Discipline at Different Ages

Discipline at Different Ages

Parenting is one of the toughest jobs out there, and let’s be real, every child is different and they don’t come with directions.

Try to think of discipline more as teaching rather than punishment. The most effective discipline makes sure that children are capable of meeting the expectation, understand the expectation, and can learn from the consequences when they do not follow through.

This is done best by considering the developmental age of the child:


Toddlers especially crave attention, so give your child attention and praise when they follow instructions and show positive behavior and do not give attention for defiant or negative behaviors like tantrums.

Review with your child acceptable ways to show that they are upset. Remember, don’t just catch them being bad, try to catch them being good too.


Communication is key! Talk to your child about friendships, working/talking out disagreements with friends, school likes and dislikes, respecting others, consequences of actions etc.

Make clear rules and boundaries and stick to them, such as how long your child can watch TV, play a video game or what their bedtime is. Be clear about what behavior is acceptable and not acceptable.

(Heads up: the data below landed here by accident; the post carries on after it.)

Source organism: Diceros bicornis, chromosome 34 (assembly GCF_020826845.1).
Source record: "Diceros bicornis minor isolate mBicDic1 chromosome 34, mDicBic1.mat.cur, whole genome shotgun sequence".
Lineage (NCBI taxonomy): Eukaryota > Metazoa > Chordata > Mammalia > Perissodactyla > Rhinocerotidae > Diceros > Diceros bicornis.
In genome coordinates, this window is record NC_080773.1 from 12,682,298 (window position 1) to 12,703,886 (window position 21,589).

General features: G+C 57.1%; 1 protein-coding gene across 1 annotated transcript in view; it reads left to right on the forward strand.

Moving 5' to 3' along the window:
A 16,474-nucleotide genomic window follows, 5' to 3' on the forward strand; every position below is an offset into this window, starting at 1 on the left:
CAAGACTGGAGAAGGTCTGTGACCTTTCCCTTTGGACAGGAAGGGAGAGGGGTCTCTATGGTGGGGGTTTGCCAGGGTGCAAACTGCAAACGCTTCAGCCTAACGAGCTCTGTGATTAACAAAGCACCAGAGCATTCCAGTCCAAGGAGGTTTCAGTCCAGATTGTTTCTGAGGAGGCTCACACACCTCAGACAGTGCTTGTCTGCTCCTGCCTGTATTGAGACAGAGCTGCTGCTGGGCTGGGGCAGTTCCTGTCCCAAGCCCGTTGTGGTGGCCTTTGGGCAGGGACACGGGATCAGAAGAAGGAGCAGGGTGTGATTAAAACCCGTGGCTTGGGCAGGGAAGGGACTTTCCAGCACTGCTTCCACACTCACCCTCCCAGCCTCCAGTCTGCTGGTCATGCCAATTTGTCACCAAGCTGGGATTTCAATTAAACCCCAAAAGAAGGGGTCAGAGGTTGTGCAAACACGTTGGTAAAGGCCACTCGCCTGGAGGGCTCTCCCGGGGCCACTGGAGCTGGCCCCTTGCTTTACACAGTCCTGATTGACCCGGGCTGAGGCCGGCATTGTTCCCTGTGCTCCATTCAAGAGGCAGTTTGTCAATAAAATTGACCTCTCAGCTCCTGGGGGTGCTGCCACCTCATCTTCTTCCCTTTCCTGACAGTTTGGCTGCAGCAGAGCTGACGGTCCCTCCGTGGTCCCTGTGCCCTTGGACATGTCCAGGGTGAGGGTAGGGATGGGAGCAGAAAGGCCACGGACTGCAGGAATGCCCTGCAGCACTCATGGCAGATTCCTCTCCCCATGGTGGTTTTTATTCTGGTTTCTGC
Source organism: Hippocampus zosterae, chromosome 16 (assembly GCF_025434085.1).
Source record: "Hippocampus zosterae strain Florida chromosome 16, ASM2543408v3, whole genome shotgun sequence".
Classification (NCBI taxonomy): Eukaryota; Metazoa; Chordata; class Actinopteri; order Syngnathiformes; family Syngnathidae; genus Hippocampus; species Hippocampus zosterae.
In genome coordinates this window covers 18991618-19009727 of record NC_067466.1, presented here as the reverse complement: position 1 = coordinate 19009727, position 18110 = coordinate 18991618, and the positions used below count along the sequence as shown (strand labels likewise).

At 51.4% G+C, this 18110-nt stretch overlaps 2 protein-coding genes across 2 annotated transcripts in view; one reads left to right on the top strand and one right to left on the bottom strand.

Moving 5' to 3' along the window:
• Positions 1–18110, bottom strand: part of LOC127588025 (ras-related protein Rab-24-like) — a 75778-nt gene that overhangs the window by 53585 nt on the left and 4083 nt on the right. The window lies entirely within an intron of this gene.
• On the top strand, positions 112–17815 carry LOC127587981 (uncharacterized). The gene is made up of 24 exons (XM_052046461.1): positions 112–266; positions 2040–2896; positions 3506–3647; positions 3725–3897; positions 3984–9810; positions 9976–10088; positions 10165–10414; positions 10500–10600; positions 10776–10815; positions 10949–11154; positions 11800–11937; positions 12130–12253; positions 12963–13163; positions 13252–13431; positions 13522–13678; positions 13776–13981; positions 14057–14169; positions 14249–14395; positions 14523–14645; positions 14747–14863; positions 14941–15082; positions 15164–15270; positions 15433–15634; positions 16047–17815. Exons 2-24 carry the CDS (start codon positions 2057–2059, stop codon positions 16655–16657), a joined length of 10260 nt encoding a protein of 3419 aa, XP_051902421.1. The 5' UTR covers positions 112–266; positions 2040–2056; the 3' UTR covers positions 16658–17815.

Teens want to be heard, take the time and listen. Be honest and respect their opinions. This doesn’t mean you agree with everything they say, but let them voice their opinions and discuss it.

When there is a conflict, be clear about goals and expectations (clean room, showing respect and getting acceptable grades), but allow your teen input on how to reach those goals.

Effective parenting fully recognizes that toddlers, children, and even teens are NOT mini-adults; their bodies and their brains have different abilities and reactions. It also capitalizes on the fact that children are much more likely to model the behaviors and actions they see than what they are told, which can be one of the most difficult aspects of parenting.
It takes courage to be a parent and be open to help. A calm parent can help model calmness to a child so reach out for help if you need it (friends, family or our hotline).

One of the most important things we can do is to remember to take care of ourselves. It’s natural to want to take care of your child first but as the old saying goes, we must first secure our own oxygen mask and mental wellness before being able to help others.

“Tell me and I forget;
Teach me and I remember;
Involve me and I learn.”

Benjamin Franklin

Text Hotline
Call Hotline
Live Chat Hotline